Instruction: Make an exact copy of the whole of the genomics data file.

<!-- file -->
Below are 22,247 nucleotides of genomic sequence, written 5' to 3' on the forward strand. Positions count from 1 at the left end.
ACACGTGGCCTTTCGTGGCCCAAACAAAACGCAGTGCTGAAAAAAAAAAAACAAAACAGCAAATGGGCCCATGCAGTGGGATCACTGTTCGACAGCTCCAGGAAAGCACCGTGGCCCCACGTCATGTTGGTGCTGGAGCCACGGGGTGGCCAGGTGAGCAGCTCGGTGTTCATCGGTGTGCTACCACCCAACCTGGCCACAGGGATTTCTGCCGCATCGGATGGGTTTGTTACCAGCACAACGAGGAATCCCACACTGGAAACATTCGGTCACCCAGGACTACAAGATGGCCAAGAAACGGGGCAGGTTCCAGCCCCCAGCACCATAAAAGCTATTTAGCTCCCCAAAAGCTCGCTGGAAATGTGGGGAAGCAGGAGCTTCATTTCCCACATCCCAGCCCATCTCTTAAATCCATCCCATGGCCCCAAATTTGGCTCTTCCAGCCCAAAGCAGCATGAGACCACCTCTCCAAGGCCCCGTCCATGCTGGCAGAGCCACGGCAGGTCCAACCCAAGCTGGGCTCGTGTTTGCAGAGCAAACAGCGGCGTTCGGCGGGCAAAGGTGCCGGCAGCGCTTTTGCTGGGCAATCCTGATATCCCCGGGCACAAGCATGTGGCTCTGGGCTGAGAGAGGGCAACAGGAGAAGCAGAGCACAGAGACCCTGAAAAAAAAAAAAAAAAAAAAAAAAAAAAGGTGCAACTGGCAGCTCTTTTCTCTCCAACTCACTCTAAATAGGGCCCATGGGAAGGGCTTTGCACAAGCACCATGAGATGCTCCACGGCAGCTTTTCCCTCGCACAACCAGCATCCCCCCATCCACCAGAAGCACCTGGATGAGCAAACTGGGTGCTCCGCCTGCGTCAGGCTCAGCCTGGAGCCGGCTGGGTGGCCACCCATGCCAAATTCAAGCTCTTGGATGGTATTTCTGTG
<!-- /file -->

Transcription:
Below are 22,247 nucleotides of genomic sequence, written 5' to 3' on the forward strand. Positions count from 1 at the left end.
ACACGTGGCCTTTCGTGGCCCAAACAAAACGCAGTGCTGAAAAAAAAAAAACAAAACAGCAAATGGGCCCATGCAGTGGGATCACTGTTCGACAGCTCCAGGAAAGCACCGTGGCCCCACGTCATGTTGGTGCTGGAGCCACGGGGTGGCCAGGTGAGCAGCTCGGTGTTCATCGGTGTGCTACCACCCAACCTGGCCACAGGGATTTCTGCCGCATCGGATGGGTTTGTTACCAGCACAACGAGGAATCCCACACTGGAAACATTCGGTCACCCAGGACTACAAGATGGCCAAGAAACGGGGCAGGTTCCAGCCCCCAGCACCATAAAAGCTATTTAGCTCCCCAAAAGCTCGCTGGAAATGTGGGGAAGCAGGAGCTTCATTTCCCACATCCCAGCCCATCTCTTAAATCCATCCCATGGCCCCAAATTTGGCTCTTCCAGCCCAAAGCAGCATGAGACCACCTCTCCAAGGCCCCGTCCATGCTGGCAGAGCCACGGCAGGTCCAACCCAAGCTGGGCTCGTGTTTGCAGAGCAAACAGCGGCGTTCGGCGGGCAAAGGTGCCGGCAGCGCTTTTGCTGGGCAATCCTGATATCCCCGGGCACAAGCATGTGGCTCTGGGCTGAGAGAGGGCAACAGGAGAAGCAGAGCACAGAGACCCTGAAAAAAAAAAAAAAAAAAAAAAAAAAAAGGTGCAACTGGCAGCTCTTTTCTCTCCAACTCACTCTAAATAGGGCCCATGGGAAGGGCTTTGCACAAGCACCATGAGATGCTCCACGGCAGCTTTTCCCTCGCACAACCAGCATCCCCCCATCCACCAGAAGCACCTGGATGAGCAAACTGGGTGCTCCGCCTGCGTCAGGCTCAGCCTGGAGCCGGCTGGGTGGCCACCCATGCCAAATTCAAGCTCTTGGATGGTATTTCTGTG